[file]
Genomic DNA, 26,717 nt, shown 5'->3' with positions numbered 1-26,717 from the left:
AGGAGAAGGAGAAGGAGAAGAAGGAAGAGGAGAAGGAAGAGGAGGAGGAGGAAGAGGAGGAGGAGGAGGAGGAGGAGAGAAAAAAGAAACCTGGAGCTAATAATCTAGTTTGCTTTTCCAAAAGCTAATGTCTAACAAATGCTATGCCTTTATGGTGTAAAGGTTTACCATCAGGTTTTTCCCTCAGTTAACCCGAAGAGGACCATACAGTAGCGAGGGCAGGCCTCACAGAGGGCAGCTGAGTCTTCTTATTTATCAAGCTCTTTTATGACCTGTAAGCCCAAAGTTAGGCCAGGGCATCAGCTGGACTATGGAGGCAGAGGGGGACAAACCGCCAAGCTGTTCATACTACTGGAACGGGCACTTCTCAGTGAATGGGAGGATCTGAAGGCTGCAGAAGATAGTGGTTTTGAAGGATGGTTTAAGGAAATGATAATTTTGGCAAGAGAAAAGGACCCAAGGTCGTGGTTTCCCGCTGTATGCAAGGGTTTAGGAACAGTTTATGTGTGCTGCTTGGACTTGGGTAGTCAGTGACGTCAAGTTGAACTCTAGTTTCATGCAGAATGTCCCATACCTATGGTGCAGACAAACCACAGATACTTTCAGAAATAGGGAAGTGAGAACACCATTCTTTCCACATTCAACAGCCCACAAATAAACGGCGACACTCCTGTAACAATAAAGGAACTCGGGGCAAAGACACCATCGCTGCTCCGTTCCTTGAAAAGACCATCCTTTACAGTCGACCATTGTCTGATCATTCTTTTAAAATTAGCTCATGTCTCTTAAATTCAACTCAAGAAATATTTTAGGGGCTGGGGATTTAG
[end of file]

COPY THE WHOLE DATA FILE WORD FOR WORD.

Genomic DNA, 26,717 nt, shown 5'->3' with positions numbered 1-26,717 from the left:
AGGAGAAGGAGAAGGAGAAGAAGGAAGAGGAGAAGGAAGAGGAGGAGGAGGAAGAGGAGGAGGAGGAGGAGGAGGAGAGAAAAAAGAAACCTGGAGCTAATAATCTAGTTTGCTTTTCCAAAAGCTAATGTCTAACAAATGCTATGCCTTTATGGTGTAAAGGTTTACCATCAGGTTTTTCCCTCAGTTAACCCGAAGAGGACCATACAGTAGCGAGGGCAGGCCTCACAGAGGGCAGCTGAGTCTTCTTATTTATCAAGCTCTTTTATGACCTGTAAGCCCAAAGTTAGGCCAGGGCATCAGCTGGACTATGGAGGCAGAGGGGGACAAACCGCCAAGCTGTTCATACTACTGGAACGGGCACTTCTCAGTGAATGGGAGGATCTGAAGGCTGCAGAAGATAGTGGTTTTGAAGGATGGTTTAAGGAAATGATAATTTTGGCAAGAGAAAAGGACCCAAGGTCGTGGTTTCCCGCTGTATGCAAGGGTTTAGGAACAGTTTATGTGTGCTGCTTGGACTTGGGTAGTCAGTGACGTCAAGTTGAACTCTAGTTTCATGCAGAATGTCCCATACCTATGGTGCAGACAAACCACAGATACTTTCAGAAATAGGGAAGTGAGAACACCATTCTTTCCACATTCAACAGCCCACAAATAAACGGCGACACTCCTGTAACAATAAAGGAACTCGGGGCAAAGACACCATCGCTGCTCCGTTCCTTGAAAAGACCATCCTTTACAGTCGACCATTGTCTGATCATTCTTTTAAAATTAGCTCATGTCTCTTAAATTCAACTCAAGAAATATTTTAGGGGCTGGGGATTTAG